British Museum Hajj Exhibition Hajj
Journey to the Heart of Islam
By Dr Mozammel Haque
"Hajj celebrates peace, unity and our equality before God – men and women, of all ages, from every nation. It is a profound, life changing experience – it doesn’t guarantee a passage to heaven, but it focuses all Muslims on what is really important in life, as prescribed by our faith," said Prince Mohammed bin Nawaf, Saudi Arabian Ambassador to the United Kingdom & Ireland at a Media Lunch on Tuesday, 24th of January 2012 prior to the British Museum Hajj Exhibition which will be inaugurated on Thursday, the 26th of January. High Royal Highness Prince Charles, heir to the British Throne, will be the honorary Guest.
The King Abdul Aziz Public Library of Saudi Arabia in cooperation with the British Museum is holding an Exhibition, Hajj: Journey to the Heart of Islam, which will be inaugurated on Thursday, the 26th of January, 2012 at the British Museum. Prince Charles is going to be the honorary guest for the inauguration of this exhibition and Prince Abdul Aziz bin Abdullah, the Deputy Minister of Foreign Affairs of the Kingdom of Saudi Arabia and a Member of the Board of King Abdul Aziz Public Library will be present at the inauguration ceremony among others. . The British Museum Hajj Exhibition will be opened from 26 January to 15 April, 2012.
Prince Mohammed bin Nawaf at
Media Lunch at Saudi Embassy at London
The Saudi Arabian Embassy at London held a media lunch in preparation for the British Museum Exhibition on Hajj, titled Hajj: Journey to the Heart of Islam, at the Saudi Embassy, London, on Tuesday, 24th of January, 2012. In the beginning, Prince Mohammed bin Nawaf, the Ambassador of the Kingdom of Saudi Arabia to the United Kingdom & Ireland, gave a short statement regarding the importance of Hajj as a spiritual journey, so central to the Muslim faith. Hajj is the fifth pillar of Islam and Muslims all over the world are very much concerned about Hajj. That’s why, the Saudi Ambassador wanted to explain to Muslim and non-Muslim media about the importance of Hajj and its centrality to Islam and of course, Hajj has to be done in Makkah.
The Saudi Ambassador said, "We are sitting in the majlis, at the heart of the embassy where we hold prayers every Friday. You will see that pictures of the Holy Cities of Makkah Almukarrama and Medinah Almunawara surround us. This is particularly appropriate as we are here today to talk about the Hajj pilgrimage to Makkah Almukarrama which is the focus of an exhibition being launched at the British Museum this week and to which the Kingdom of Saudi Arabia has contributed."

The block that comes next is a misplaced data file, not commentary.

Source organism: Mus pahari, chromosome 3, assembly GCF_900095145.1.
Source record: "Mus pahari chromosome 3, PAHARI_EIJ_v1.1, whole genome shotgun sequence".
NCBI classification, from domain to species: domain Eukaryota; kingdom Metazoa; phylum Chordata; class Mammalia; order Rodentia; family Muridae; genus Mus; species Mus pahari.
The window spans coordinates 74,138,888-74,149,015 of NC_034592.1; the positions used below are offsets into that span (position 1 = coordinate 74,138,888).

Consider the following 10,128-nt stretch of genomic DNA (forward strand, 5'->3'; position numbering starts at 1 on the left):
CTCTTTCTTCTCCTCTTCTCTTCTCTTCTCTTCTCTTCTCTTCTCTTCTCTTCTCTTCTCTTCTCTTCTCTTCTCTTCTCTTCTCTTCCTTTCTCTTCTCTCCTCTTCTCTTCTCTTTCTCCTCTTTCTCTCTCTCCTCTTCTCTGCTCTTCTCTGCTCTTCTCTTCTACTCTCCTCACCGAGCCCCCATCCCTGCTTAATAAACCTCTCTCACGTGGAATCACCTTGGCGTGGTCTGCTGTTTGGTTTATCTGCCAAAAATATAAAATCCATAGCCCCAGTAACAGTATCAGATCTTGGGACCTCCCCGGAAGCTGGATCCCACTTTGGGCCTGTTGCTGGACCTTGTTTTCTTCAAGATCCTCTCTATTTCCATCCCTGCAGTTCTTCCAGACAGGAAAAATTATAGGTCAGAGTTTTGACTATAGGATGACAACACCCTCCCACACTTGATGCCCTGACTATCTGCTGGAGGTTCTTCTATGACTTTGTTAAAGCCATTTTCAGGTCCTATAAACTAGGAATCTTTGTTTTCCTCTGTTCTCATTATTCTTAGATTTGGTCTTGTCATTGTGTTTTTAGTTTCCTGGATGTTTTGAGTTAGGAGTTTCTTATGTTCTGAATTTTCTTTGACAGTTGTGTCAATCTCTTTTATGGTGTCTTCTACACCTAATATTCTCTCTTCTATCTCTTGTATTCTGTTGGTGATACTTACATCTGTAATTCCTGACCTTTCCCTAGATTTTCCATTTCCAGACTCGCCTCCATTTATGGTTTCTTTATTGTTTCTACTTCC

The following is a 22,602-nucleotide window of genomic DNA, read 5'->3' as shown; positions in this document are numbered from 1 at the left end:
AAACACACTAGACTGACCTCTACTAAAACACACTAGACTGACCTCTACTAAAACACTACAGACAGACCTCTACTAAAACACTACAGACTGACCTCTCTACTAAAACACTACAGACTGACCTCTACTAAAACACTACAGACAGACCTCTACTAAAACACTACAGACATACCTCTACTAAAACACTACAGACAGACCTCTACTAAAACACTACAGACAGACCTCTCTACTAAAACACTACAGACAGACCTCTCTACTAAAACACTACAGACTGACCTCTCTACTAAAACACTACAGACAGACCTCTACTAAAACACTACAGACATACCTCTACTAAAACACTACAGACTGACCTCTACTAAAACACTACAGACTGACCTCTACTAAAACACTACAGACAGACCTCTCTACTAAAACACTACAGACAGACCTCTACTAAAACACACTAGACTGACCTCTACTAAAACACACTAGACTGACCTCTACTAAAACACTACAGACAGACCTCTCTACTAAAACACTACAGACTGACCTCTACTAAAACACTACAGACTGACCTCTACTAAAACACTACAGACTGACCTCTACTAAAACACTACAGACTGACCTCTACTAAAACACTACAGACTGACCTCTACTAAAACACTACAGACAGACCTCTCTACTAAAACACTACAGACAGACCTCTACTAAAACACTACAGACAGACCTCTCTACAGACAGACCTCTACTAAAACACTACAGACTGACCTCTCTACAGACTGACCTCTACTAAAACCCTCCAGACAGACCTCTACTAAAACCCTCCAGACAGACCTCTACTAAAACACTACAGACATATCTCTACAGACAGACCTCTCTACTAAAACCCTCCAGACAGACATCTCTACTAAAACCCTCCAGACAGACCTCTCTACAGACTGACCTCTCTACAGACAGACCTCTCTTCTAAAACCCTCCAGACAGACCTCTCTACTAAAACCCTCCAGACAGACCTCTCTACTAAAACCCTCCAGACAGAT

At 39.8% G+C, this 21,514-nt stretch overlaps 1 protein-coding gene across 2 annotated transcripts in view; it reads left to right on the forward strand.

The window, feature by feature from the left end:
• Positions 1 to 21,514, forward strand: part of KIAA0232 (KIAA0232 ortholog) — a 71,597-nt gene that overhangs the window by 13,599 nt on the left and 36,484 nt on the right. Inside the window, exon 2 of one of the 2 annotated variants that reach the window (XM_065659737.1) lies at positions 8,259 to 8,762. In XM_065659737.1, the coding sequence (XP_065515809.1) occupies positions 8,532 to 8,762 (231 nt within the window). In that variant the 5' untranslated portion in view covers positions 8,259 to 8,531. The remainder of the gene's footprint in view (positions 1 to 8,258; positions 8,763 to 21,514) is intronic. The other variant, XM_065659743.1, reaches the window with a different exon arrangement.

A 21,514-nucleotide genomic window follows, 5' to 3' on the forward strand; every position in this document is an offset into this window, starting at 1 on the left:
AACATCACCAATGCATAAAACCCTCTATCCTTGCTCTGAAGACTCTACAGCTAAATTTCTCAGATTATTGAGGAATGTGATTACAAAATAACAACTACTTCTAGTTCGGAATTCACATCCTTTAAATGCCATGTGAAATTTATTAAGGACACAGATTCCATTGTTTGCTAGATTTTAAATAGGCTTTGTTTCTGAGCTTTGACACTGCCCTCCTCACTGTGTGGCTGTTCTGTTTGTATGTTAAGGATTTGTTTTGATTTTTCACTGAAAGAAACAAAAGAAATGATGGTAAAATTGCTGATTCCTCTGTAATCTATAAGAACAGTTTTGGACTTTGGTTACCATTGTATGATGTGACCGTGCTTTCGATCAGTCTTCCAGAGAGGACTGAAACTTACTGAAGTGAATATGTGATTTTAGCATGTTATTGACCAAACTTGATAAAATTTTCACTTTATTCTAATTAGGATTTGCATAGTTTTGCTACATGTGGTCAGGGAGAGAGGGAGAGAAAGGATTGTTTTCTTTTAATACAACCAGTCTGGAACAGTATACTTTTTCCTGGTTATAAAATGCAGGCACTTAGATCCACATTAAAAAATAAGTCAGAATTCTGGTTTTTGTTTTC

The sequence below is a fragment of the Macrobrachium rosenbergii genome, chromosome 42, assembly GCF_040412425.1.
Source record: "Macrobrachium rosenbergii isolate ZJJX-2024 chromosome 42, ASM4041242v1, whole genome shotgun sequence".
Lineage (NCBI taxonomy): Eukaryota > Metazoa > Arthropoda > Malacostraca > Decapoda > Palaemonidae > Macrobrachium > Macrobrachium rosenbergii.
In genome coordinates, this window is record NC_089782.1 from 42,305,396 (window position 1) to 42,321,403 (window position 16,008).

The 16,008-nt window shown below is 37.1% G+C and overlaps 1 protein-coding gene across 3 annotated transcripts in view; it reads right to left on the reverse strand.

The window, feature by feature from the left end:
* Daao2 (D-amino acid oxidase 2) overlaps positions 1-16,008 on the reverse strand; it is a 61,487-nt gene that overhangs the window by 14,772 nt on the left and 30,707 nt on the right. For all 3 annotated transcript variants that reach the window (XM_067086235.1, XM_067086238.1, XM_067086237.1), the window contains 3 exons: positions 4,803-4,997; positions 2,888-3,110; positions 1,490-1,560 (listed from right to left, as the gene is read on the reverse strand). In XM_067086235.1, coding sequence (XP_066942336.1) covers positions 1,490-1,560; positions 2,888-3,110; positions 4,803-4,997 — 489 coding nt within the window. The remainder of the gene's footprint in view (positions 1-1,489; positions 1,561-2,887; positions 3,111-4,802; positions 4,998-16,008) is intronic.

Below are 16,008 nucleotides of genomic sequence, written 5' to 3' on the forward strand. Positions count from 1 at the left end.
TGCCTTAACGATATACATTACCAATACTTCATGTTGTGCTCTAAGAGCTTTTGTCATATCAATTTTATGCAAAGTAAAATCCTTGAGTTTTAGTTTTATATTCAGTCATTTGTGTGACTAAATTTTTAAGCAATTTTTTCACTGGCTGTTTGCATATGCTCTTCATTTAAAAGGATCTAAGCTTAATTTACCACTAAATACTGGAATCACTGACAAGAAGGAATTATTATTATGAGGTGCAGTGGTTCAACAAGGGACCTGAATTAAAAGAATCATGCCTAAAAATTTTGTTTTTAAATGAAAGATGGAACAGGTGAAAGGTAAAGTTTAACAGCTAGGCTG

Prince Mohammed also mentioned, "This exhibition celebrates Hajj and traces the experiences of pilgrims undertaking this inspirational journey over the centuries. It also includes important artifacts and archive material from the Kingdom. "
"Through the exhibition you will see that Hajj has changed: from a journey of great length and hardship undertaken by thousands, to the pilgrimage experienced by Muslims today, undertaken by millions," said the Saudi Ambassador.
Last year three million people from every corner of the world undertook Hajj. Many millions more visited the Holy sites on the smaller pilgrimage of Umrah.
"To accommodate the growing number of pilgrims who wish to undertake Hajj a dramatic expansion of Makkah Al-Mukarramah has become essential. The expansion, which we will also hear about today, will more than double the size of the prayer area around the Ka’bah, the House of God built by Abraham, peace be upon him," said Prince Mohammed and added, "Hajj is not just a physical journey: it is the most important spiritual journey a Muslim ever makes. It is an extraordinary experience. We leave our homes, our families and our every day concerns behind us, and submit ourselves totally to God’s will. This journey is at the core of what it is to be Muslim."
The Saudi Ambassador also mentioned, "Hajj celebrates peace, unity and our equality before God – men and women, of all ages, from every nation. It is a profound, life changing experience – it doesn’t guarantee a passage to heaven, but it focuses all Muslims on what is really important in life, as prescribed by our faith."
"It is our duty individually as Muslims to make this journey. And it is our prime concern as the people of Saudi Arabia, under the guidance of the Custodian of the Two Holy Mosques, King Abdullah bin Abdulaziz and Crown Prince Nayef bin Abdulaziz, to look after all pilgrims, their security and welfare and to care for Makkah Almukarrama and Medina Almunawara," concluded Prince Mohammed bin Nawaf, Saudi Ambassador to the United Kingdom.
Dr. Ahmed bin Saifuddin Turkistani
Then Dr. Ahmad ibn Saifuddin Turkistani, on behalf of the King Abdul Aziz Public Library, Saudi Arabia, spoke about the history of Hajj and the history of Ka’aba as the center for Hajj and center of gravity for Muslims to come from all over the world in order to perform their duty of Hajj. Obviously Dr. Turkistani also talked about Hajj during the past, through different stages and periods till today. He also mentioned about different projects of developments and expansion of the Grand Masjid in Makkah al-Mukarramah and the holy sites. He particularly mentioned about the projects of King Abdullah bin Abdul Aziz, Custodian of the Two Holy Mosques regarding the expansion of Masjid al-Haram, expansion of al-Masaa, the new bridge of Jamarat and the Monorail and the Haramain Mashair and then he also mentioned about the Kiswa of Ka’aba and Zam Zam water project.
Dr. Ahmed al-Dubayan, Director General of the Islamic Cultural Centre, London, also spoke on the website of this Hajj Exhibition. This website will be opened tomorrow, Thursday, 26th of January 2012 with the inauguration of the British Museum Hajj Exhibition. General public can visit the website. The British Museum Hajj Exhibition will be opened from 26 January to 15 April, 2012.
After the speeches, there were Questions & Answers session when members of the press, both Muslim and non-Muslim media, asked questions mostly and mainly about the new development, the cost of the new development, the accommodation of pilgrims in Makkah and the holy sites and the increasing numbers of pilgrims and so on and so forth.
Media Conference at British Museum